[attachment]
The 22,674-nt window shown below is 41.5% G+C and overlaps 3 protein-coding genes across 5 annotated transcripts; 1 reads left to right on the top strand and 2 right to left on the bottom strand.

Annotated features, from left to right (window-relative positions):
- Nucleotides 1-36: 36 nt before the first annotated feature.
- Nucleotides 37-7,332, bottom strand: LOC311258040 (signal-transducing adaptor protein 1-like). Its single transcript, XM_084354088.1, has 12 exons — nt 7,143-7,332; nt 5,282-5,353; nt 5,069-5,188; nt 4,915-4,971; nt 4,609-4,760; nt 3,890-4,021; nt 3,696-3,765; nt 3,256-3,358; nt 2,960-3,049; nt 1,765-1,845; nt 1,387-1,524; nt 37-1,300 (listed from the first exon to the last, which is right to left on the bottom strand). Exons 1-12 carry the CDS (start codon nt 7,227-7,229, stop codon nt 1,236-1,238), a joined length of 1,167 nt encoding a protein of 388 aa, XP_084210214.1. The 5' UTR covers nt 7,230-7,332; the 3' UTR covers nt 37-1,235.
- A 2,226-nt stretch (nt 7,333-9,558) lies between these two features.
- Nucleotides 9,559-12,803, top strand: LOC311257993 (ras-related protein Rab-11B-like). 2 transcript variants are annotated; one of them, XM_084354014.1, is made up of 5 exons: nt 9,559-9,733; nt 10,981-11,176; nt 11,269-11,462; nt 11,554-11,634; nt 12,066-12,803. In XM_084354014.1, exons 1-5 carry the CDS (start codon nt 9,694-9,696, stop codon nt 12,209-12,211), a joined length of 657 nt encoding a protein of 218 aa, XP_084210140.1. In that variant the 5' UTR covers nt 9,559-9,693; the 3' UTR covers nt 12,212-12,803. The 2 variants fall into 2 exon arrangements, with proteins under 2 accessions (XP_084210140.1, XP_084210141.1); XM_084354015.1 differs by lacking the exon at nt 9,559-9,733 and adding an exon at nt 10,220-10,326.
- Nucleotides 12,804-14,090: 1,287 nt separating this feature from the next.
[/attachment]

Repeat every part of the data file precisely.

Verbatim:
The 22,674-nt window shown below is 41.5% G+C and overlaps 3 protein-coding genes across 5 annotated transcripts; 1 reads left to right on the top strand and 2 right to left on the bottom strand.

Annotated features, from left to right (window-relative positions):
- Nucleotides 1-36: 36 nt before the first annotated feature.
- Nucleotides 37-7,332, bottom strand: LOC311258040 (signal-transducing adaptor protein 1-like). Its single transcript, XM_084354088.1, has 12 exons — nt 7,143-7,332; nt 5,282-5,353; nt 5,069-5,188; nt 4,915-4,971; nt 4,609-4,760; nt 3,890-4,021; nt 3,696-3,765; nt 3,256-3,358; nt 2,960-3,049; nt 1,765-1,845; nt 1,387-1,524; nt 37-1,300 (listed from the first exon to the last, which is right to left on the bottom strand). Exons 1-12 carry the CDS (start codon nt 7,227-7,229, stop codon nt 1,236-1,238), a joined length of 1,167 nt encoding a protein of 388 aa, XP_084210214.1. The 5' UTR covers nt 7,230-7,332; the 3' UTR covers nt 37-1,235.
- A 2,226-nt stretch (nt 7,333-9,558) lies between these two features.
- Nucleotides 9,559-12,803, top strand: LOC311257993 (ras-related protein Rab-11B-like). 2 transcript variants are annotated; one of them, XM_084354014.1, is made up of 5 exons: nt 9,559-9,733; nt 10,981-11,176; nt 11,269-11,462; nt 11,554-11,634; nt 12,066-12,803. In XM_084354014.1, exons 1-5 carry the CDS (start codon nt 9,694-9,696, stop codon nt 12,209-12,211), a joined length of 657 nt encoding a protein of 218 aa, XP_084210140.1. In that variant the 5' UTR covers nt 9,559-9,693; the 3' UTR covers nt 12,212-12,803. The 2 variants fall into 2 exon arrangements, with proteins under 2 accessions (XP_084210140.1, XP_084210141.1); XM_084354015.1 differs by lacking the exon at nt 9,559-9,733 and adding an exon at nt 10,220-10,326.
- Nucleotides 12,804-14,090: 1,287 nt separating this feature from the next.